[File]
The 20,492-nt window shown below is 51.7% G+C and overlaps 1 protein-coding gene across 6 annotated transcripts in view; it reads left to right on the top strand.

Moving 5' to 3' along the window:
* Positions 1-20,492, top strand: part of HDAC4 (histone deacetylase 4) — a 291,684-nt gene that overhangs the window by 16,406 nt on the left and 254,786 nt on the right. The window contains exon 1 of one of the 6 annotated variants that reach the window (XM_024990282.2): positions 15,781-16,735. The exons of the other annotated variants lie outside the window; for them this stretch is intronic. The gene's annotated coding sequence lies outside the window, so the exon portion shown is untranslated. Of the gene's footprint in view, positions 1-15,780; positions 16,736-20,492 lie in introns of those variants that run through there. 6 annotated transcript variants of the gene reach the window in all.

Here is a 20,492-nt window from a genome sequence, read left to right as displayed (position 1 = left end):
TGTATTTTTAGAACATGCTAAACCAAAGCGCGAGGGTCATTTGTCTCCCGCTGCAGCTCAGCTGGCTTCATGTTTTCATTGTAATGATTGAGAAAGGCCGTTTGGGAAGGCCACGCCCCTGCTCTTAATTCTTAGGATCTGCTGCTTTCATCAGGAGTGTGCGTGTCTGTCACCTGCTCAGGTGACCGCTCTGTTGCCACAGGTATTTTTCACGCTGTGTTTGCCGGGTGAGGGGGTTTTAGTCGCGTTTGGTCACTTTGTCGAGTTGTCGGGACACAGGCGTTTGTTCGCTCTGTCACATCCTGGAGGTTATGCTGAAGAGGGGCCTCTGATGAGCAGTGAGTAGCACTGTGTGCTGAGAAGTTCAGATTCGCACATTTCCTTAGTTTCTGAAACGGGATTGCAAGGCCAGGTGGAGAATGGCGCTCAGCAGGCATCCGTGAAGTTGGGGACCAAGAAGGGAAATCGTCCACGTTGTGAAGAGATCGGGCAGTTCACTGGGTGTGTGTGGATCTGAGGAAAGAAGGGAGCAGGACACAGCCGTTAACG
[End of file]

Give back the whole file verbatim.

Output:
The 20,492-nt window shown below is 51.7% G+C and overlaps 1 protein-coding gene across 6 annotated transcripts in view; it reads left to right on the top strand.

Moving 5' to 3' along the window:
* Positions 1-20,492, top strand: part of HDAC4 (histone deacetylase 4) — a 291,684-nt gene that overhangs the window by 16,406 nt on the left and 254,786 nt on the right. The window contains exon 1 of one of the 6 annotated variants that reach the window (XM_024990282.2): positions 15,781-16,735. The exons of the other annotated variants lie outside the window; for them this stretch is intronic. The gene's annotated coding sequence lies outside the window, so the exon portion shown is untranslated. Of the gene's footprint in view, positions 1-15,780; positions 16,736-20,492 lie in introns of those variants that run through there. 6 annotated transcript variants of the gene reach the window in all.

Here is a 20,492-nt window from a genome sequence, read left to right as displayed (position 1 = left end):
TGTATTTTTAGAACATGCTAAACCAAAGCGCGAGGGTCATTTGTCTCCCGCTGCAGCTCAGCTGGCTTCATGTTTTCATTGTAATGATTGAGAAAGGCCGTTTGGGAAGGCCACGCCCCTGCTCTTAATTCTTAGGATCTGCTGCTTTCATCAGGAGTGTGCGTGTCTGTCACCTGCTCAGGTGACCGCTCTGTTGCCACAGGTATTTTTCACGCTGTGTTTGCCGGGTGAGGGGGTTTTAGTCGCGTTTGGTCACTTTGTCGAGTTGTCGGGACACAGGCGTTTGTTCGCTCTGTCACATCCTGGAGGTTATGCTGAAGAGGGGCCTCTGATGAGCAGTGAGTAGCACTGTGTGCTGAGAAGTTCAGATTCGCACATTTCCTTAGTTTCTGAAACGGGATTGCAAGGCCAGGTGGAGAATGGCGCTCAGCAGGCATCCGTGAAGTTGGGGACCAAGAAGGGAAATCGTCCACGTTGTGAAGAGATCGGGCAGTTCACTGGGTGTGTGTGGATCTGAGGAAAGAAGGGAGCAGGACACAGCCGTTAACG